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A layout is an HTML table definition used by a page to determine the physical locations of portlets on the page. Administrators and users can choose different available layouts for pages. Placeholders are the individual cells in a layout in which portlets are placed.

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Recursively provides a hierarchical menu for all the books and pages contained within a book. This menu does not stop at the first set of children. It continues down the tree. If the parent book uses a multi-level menu, then the child books should not use a menu as the multi-level menu covers them.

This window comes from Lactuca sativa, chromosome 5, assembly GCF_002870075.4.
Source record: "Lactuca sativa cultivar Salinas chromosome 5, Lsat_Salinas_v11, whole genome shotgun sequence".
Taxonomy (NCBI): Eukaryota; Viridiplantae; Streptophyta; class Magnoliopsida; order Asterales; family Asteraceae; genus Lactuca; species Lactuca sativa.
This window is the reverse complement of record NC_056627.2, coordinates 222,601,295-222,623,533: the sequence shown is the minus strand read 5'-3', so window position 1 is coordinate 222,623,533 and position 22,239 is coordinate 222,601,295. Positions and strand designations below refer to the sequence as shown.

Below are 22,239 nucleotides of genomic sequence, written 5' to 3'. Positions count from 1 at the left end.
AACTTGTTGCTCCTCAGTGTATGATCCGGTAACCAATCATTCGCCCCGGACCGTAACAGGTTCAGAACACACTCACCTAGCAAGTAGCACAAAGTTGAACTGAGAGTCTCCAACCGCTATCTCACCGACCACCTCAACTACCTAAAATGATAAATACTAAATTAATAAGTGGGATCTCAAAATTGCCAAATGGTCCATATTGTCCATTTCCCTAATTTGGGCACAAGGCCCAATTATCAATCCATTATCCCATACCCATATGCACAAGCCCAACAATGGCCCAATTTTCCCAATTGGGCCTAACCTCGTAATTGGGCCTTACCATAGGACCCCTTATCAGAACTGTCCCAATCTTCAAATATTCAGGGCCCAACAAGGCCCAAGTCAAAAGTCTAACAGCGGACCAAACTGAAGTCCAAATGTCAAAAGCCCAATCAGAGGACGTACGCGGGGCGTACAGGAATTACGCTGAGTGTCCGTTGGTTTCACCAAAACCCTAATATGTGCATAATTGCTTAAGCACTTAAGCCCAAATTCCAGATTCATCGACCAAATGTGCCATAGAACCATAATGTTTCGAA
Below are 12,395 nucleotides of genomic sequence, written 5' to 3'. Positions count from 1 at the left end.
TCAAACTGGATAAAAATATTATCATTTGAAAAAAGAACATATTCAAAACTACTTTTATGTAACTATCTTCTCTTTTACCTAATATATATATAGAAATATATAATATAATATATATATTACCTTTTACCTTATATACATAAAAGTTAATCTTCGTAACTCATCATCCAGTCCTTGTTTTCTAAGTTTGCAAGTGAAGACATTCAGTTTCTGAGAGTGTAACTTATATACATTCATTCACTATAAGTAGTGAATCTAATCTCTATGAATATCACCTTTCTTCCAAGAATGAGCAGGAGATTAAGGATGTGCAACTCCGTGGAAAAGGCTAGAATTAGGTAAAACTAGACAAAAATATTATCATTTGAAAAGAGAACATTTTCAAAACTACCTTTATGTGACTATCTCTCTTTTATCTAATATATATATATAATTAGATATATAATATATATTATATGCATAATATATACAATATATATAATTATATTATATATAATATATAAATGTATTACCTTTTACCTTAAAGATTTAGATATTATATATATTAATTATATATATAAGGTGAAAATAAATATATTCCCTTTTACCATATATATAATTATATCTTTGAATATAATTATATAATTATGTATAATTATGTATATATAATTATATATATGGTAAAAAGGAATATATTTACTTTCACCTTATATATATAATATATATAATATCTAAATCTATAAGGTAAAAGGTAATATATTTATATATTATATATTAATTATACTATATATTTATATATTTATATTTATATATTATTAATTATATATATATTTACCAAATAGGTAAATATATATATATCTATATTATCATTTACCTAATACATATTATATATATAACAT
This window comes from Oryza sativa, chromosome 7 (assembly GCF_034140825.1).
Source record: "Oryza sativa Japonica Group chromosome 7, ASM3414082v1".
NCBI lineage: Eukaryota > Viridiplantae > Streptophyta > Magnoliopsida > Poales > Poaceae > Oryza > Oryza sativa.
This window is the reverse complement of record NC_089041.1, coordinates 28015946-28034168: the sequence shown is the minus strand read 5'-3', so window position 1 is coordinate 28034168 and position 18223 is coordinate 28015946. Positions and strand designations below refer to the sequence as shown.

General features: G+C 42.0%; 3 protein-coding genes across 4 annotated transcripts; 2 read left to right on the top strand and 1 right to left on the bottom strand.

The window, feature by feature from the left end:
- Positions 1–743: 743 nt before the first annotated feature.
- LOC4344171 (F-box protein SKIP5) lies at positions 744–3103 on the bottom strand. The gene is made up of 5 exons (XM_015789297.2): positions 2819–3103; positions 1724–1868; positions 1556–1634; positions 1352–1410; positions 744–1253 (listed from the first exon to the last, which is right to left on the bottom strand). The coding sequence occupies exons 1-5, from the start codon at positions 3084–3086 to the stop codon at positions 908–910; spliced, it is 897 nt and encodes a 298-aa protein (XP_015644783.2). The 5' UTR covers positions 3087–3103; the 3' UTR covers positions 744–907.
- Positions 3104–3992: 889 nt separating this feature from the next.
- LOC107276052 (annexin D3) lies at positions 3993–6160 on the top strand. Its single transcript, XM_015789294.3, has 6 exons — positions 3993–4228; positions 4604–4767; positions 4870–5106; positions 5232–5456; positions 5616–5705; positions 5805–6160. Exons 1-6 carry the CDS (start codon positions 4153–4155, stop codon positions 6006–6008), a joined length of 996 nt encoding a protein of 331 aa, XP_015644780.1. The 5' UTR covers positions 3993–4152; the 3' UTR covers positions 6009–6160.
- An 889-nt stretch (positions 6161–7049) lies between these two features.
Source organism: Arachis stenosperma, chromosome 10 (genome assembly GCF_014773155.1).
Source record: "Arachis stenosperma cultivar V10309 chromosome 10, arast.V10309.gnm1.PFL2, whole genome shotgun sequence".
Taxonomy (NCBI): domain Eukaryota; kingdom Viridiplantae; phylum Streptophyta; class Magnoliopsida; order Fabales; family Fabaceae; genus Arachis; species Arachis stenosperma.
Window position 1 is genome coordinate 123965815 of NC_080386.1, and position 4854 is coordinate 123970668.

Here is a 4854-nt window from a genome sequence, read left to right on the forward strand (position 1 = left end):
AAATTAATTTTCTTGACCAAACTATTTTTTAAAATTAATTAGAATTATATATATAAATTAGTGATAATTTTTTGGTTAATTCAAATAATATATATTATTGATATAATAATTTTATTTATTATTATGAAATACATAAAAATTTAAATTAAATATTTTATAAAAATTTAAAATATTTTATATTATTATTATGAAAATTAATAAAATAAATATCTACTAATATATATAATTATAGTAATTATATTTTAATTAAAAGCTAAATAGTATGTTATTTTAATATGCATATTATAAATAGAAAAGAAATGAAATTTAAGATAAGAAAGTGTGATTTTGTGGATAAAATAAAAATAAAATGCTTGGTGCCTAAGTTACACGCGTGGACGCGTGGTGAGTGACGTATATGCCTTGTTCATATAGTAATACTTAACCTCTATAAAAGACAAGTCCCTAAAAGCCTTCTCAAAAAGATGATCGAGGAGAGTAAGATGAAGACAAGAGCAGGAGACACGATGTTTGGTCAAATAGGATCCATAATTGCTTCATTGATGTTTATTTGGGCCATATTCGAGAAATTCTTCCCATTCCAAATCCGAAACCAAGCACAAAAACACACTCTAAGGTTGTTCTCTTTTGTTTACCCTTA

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page with that portlet on it, they can see the portlet on a page they do have rights to view. Portlets can have different modes, such as minimize, maximize, edit, delete, configure, and help, selectable from their title bars. Portlets are used as windows to host many different types of applications. As of this writing the applications can be any one of following: HTML pages, JSP files, JSF files, .pinc files, Page Flows, Struts, JSR 168 Portlets, and WSRP remote (or “proxy”) portlets.

Netuix Framework for Rendering Applications